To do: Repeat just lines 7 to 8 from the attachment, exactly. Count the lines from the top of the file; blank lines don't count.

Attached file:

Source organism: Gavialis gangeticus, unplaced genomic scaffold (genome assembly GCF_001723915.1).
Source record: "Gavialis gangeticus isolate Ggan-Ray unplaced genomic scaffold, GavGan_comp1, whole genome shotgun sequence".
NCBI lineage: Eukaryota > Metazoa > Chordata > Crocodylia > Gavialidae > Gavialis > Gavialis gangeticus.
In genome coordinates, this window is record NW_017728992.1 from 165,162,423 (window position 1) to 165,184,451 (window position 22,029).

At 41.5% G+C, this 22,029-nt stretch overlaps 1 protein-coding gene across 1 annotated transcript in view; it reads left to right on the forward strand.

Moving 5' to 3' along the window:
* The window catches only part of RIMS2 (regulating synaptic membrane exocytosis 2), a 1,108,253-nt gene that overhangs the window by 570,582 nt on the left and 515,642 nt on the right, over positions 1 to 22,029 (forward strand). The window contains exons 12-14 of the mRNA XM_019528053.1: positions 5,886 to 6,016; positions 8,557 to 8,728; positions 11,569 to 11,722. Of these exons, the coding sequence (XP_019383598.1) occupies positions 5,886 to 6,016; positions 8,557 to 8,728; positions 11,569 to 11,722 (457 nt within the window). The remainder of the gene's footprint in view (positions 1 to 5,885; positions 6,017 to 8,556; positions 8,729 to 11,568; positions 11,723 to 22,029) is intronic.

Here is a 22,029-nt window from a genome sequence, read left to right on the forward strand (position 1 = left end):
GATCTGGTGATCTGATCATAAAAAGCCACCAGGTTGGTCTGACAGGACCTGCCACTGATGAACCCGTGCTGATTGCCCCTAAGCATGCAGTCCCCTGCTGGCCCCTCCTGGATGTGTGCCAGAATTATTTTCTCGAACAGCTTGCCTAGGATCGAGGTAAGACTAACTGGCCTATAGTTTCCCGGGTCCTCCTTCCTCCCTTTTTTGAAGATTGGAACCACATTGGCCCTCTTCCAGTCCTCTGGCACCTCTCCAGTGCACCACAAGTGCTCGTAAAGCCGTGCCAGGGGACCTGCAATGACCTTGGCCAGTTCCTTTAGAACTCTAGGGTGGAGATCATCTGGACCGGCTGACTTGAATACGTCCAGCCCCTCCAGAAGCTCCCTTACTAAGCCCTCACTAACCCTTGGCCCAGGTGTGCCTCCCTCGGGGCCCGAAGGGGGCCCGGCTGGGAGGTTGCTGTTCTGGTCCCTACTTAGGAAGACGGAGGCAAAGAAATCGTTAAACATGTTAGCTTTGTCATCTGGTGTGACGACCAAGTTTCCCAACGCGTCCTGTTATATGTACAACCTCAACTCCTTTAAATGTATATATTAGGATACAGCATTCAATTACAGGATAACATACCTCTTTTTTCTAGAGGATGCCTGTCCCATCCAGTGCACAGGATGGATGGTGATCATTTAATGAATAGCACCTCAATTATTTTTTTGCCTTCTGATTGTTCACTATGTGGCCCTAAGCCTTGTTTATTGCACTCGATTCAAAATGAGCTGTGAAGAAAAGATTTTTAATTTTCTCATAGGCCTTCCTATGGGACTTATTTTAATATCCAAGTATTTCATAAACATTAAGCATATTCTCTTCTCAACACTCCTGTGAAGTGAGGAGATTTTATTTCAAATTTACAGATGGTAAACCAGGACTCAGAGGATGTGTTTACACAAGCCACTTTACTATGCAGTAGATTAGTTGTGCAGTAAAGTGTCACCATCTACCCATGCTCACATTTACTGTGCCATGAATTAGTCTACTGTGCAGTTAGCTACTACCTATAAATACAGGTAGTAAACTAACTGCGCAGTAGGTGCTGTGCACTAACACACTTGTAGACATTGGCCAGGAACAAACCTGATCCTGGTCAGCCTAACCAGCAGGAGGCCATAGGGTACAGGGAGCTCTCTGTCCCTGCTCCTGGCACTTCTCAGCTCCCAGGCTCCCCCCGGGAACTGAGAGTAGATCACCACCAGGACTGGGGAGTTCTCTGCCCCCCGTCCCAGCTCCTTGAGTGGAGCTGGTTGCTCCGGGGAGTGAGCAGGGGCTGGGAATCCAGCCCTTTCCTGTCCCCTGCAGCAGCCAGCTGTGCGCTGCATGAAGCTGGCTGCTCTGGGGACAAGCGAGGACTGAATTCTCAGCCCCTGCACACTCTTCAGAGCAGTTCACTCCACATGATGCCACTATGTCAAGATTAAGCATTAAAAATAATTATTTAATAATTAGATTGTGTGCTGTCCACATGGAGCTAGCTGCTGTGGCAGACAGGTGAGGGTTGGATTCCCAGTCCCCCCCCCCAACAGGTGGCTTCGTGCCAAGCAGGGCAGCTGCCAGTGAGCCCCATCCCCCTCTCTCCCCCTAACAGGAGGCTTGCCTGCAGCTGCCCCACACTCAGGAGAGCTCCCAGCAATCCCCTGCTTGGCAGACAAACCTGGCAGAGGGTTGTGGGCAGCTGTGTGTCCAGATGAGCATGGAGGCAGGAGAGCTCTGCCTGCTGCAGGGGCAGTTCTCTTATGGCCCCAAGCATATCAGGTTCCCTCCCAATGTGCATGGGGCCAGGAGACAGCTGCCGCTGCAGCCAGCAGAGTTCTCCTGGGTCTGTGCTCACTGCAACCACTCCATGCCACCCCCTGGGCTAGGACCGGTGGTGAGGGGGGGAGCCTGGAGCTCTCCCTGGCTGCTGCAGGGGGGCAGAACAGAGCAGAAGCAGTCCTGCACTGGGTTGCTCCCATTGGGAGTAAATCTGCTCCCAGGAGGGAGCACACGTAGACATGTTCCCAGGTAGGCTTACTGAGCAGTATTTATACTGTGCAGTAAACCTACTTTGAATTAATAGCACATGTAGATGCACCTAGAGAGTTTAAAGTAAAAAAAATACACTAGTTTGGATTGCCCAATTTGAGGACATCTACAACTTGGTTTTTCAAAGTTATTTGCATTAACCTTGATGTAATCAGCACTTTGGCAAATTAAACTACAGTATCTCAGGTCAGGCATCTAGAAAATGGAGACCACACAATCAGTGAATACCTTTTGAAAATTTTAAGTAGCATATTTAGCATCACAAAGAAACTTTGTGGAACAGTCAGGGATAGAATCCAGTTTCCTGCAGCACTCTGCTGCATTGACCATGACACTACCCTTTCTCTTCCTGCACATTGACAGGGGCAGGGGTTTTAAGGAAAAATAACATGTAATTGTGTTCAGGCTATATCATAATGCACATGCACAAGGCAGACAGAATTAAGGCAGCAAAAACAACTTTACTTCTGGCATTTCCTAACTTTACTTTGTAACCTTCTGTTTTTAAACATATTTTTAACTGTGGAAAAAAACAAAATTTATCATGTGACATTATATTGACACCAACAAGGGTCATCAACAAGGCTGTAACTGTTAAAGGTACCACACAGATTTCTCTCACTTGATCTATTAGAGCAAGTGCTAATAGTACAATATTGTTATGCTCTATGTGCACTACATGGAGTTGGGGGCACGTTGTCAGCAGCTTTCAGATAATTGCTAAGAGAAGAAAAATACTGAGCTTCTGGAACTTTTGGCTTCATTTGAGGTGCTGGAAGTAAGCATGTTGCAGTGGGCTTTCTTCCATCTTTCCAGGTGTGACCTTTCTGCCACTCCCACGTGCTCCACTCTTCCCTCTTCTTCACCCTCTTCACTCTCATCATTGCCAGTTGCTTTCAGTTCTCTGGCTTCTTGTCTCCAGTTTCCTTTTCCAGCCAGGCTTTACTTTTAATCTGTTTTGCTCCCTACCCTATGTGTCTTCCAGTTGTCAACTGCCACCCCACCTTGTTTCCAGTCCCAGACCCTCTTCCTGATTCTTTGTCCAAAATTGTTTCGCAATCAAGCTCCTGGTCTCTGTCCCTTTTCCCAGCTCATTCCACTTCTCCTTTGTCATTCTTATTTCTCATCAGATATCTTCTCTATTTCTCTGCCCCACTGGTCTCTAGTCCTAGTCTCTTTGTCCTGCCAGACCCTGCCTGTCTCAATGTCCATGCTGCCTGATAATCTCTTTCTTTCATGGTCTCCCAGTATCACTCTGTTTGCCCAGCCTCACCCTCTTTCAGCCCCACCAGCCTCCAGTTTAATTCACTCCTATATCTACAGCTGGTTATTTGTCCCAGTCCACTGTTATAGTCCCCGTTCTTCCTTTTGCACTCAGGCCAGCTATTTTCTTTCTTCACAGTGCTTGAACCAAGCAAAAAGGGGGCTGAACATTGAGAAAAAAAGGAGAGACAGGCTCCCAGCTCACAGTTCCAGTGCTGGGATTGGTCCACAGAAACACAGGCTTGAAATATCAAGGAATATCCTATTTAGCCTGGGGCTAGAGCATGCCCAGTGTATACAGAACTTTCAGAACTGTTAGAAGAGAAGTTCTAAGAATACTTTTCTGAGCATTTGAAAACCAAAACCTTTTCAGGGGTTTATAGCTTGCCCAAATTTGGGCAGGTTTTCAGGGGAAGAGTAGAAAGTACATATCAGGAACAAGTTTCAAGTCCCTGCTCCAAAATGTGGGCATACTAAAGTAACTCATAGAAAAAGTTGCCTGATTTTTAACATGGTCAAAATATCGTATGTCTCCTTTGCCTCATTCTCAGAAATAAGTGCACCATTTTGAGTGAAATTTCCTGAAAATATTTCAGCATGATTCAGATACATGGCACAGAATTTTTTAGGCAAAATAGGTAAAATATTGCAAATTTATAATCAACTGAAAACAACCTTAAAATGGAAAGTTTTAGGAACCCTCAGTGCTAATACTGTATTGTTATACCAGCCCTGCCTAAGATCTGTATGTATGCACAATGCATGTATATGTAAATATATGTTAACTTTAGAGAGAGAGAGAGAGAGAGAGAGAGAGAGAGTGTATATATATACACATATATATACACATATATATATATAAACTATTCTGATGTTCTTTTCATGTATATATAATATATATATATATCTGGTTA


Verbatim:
* The window catches only part of RIMS2 (regulating synaptic membrane exocytosis 2), a 1,108,253-nt gene that overhangs the window by 570,582 nt on the left and 515,642 nt on the right, over positions 1 to 22,029 (forward strand). The window contains exons 12-14 of the mRNA XM_019528053.1: positions 5,886 to 6,016; positions 8,557 to 8,728; positions 11,569 to 11,722. Of these exons, the coding sequence (XP_019383598.1) occupies positions 5,886 to 6,016; positions 8,557 to 8,728; positions 11,569 to 11,722 (457 nt within the window). The remainder of the gene's footprint in view (positions 1 to 5,885; positions 6,017 to 8,556; positions 8,729 to 11,568; positions 11,723 to 22,029) is intronic.

Here is a 22,029-nt window from a genome sequence, read left to right on the forward strand (position 1 = left end):